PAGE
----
Crowd Management and Control Model Policy: The purpose of this policy is to establish guidelines for managing crowds and preserving the peace during demonstrations and civil disturbances.  **Note: This document is only available to IACP members and IACP Net customers**

Crowd Management and Control Concepts and Issues Paper: This paper is designed to accompany the Model Policy on Crowd Management and Control (formerly titled Civil Disturbances). This paper provides essential background material and supporting documentation to provide greater understanding of the developmental philosophy and implementation requirements for the model policy. This material will be of value to law enforcement executives in their efforts to tailor the model to the requirements and circumstances of their communities and their law enforcement agencies.  **Note: This document is only available to IACP members and IACP Net customers**

Emerging Use of Force Issues: Balancing Public and Officer Safety: Relations with the community are often strained due to incidents of use of force.  This document examines the core use of force issues, and identifies strategies that can be employed to address these issues and build community trust.  

Enhancing Law Enforcement Response to Victims: These documents will assist your department in the implementation of the Enhancing Law Enforcement Response to Victims Strategy. 

IACP National Policy Summit on Community-Police Relations: Advancing a Culture of Cohesion and Community Trust Report: The report is designed to serve as a roadmap for law enforcement, communities, and stakeholders to build meaningful, sustainable, trusting, and effective working relationships. Summit participants outlined three conceptual elements of building community-police relationships. The report defines those elements—communication, partnerships, and trust—and provides recommendations for improvement in each.

Officer-Involved Shootings Investigative Protocols: Officer-involved shootings, though relatively rare when compared to the number of interactions law enforcement officers have with the public each day, tend to be high profile events that draw media coverage and sometimes citizen concern. This guide stresses the importance to have in place protocols to investigate an officer-involved shooting without prejudice and to be transparent with the community.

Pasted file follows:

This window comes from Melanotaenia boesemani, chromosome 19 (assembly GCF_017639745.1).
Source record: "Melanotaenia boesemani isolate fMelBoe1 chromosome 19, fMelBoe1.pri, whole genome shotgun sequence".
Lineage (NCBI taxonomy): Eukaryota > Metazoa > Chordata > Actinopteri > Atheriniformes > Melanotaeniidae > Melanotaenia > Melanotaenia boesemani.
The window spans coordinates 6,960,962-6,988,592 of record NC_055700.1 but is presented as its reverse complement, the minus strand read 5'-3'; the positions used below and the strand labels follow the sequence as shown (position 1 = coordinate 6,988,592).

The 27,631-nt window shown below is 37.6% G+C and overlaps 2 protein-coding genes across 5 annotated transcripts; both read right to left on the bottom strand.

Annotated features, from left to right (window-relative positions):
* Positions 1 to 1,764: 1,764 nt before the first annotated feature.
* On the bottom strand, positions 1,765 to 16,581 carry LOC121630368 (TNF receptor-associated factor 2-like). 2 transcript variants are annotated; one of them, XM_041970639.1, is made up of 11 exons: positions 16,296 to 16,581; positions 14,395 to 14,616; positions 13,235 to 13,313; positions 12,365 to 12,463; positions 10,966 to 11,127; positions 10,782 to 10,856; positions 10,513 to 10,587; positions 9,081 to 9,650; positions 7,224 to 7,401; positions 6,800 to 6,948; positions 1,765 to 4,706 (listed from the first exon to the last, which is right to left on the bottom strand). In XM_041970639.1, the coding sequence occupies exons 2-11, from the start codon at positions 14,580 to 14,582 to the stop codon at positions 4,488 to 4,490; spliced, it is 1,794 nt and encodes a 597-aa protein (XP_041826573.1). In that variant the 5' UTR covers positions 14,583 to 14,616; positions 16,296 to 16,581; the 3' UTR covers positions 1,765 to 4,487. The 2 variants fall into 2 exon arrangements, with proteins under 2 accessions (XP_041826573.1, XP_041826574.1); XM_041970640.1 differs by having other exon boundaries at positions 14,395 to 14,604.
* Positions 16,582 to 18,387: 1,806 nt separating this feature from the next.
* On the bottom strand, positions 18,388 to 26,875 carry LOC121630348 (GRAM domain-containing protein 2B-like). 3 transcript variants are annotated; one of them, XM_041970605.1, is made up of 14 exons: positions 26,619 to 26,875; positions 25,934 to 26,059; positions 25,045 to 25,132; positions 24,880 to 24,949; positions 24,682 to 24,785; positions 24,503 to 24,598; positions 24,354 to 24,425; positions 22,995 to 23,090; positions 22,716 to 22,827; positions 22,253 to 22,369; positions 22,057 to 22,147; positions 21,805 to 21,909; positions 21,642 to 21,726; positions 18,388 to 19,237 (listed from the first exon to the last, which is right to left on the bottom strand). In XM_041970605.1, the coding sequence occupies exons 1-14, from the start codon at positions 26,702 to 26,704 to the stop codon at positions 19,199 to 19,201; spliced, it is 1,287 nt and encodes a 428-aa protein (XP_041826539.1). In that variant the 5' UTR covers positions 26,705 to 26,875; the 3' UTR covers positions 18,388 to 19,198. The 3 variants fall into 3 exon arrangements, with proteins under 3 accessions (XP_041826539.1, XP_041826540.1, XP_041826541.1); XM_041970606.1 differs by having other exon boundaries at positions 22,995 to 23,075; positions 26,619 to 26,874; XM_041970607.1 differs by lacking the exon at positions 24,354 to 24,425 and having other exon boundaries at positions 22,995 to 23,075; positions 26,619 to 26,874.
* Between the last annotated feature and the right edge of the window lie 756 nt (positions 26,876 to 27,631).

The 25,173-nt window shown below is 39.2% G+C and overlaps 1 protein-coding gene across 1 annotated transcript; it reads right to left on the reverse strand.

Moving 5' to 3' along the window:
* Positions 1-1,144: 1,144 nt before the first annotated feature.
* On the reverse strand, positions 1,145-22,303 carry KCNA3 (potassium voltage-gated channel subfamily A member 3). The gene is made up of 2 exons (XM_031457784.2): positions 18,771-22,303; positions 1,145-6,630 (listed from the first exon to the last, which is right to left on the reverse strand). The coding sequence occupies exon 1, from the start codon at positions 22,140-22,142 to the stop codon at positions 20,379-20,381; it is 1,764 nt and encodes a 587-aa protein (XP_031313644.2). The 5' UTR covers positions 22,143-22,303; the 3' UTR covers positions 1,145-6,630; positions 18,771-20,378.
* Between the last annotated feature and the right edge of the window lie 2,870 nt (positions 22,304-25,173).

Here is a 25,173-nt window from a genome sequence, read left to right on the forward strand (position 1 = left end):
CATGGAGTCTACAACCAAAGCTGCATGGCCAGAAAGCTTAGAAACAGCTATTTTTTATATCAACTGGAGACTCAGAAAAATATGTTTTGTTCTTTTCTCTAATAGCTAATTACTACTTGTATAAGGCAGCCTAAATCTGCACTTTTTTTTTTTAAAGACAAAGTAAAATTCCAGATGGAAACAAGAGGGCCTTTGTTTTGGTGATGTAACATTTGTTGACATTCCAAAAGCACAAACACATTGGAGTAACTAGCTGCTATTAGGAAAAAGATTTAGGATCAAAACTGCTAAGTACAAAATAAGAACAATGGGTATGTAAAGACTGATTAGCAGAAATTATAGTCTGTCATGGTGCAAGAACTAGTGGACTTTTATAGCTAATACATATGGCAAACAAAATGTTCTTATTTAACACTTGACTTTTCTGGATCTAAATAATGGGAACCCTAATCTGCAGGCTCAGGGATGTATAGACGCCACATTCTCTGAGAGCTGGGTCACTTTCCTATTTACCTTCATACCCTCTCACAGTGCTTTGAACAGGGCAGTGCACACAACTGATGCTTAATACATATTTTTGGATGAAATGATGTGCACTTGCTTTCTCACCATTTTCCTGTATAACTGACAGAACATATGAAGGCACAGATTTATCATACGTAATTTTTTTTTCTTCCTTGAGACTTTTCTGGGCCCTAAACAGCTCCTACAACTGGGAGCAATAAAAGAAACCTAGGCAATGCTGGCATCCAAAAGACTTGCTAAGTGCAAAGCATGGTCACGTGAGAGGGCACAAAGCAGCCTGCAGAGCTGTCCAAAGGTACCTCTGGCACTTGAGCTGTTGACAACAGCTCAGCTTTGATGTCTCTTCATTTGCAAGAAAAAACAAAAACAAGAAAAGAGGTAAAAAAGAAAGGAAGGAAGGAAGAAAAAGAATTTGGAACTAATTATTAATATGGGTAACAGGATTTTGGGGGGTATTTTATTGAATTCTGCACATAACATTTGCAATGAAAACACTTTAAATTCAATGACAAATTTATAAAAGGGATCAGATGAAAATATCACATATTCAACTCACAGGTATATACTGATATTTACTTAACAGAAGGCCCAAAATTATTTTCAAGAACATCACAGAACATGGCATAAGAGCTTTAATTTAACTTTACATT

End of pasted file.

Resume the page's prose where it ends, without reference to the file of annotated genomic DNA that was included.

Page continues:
Police Pursuits In An Age of Innovation and Reform: Pursuits have unintended consequences to bystanders and the community.  Law enforcement is continually evolving practices and policies to keep the officers and community safe. This guide analyzes data collected by the IACP and provide a review of existing studies of police pursuits, a discussion of contemporary pursuit policies, and presents a broader framework for thinking about pursuits in an age of innovation and reform. Placing the discussion of police pursuits in this current context emphasizes and acknowledges that police policy does not occur in a vacuum and must be constantly informed and re-assessed by data, information, and the demands and challenges that police face. 

Protecting Civil Rights: This comprehensive guide highlights the sanctity and importance for law enforcement to protect the civil rights of the citizens they serve.  This guide addresses protecting civil rights, sustaining community outreach and engagement, early intervention, managing complaints, managing use of force, addressing racial profiling, including personnel and data-management issues. 


The U.S. Department of Justice Community Relations Service: Assisting Communities in Resolving Conflicts and Restoring Peace

Inviting the Community into the Police Strategic Planning Process

The Benefits of Law Enforcement Advocates within the Denver Police Department

The International Association of Chiefs of Police: IACP Homepage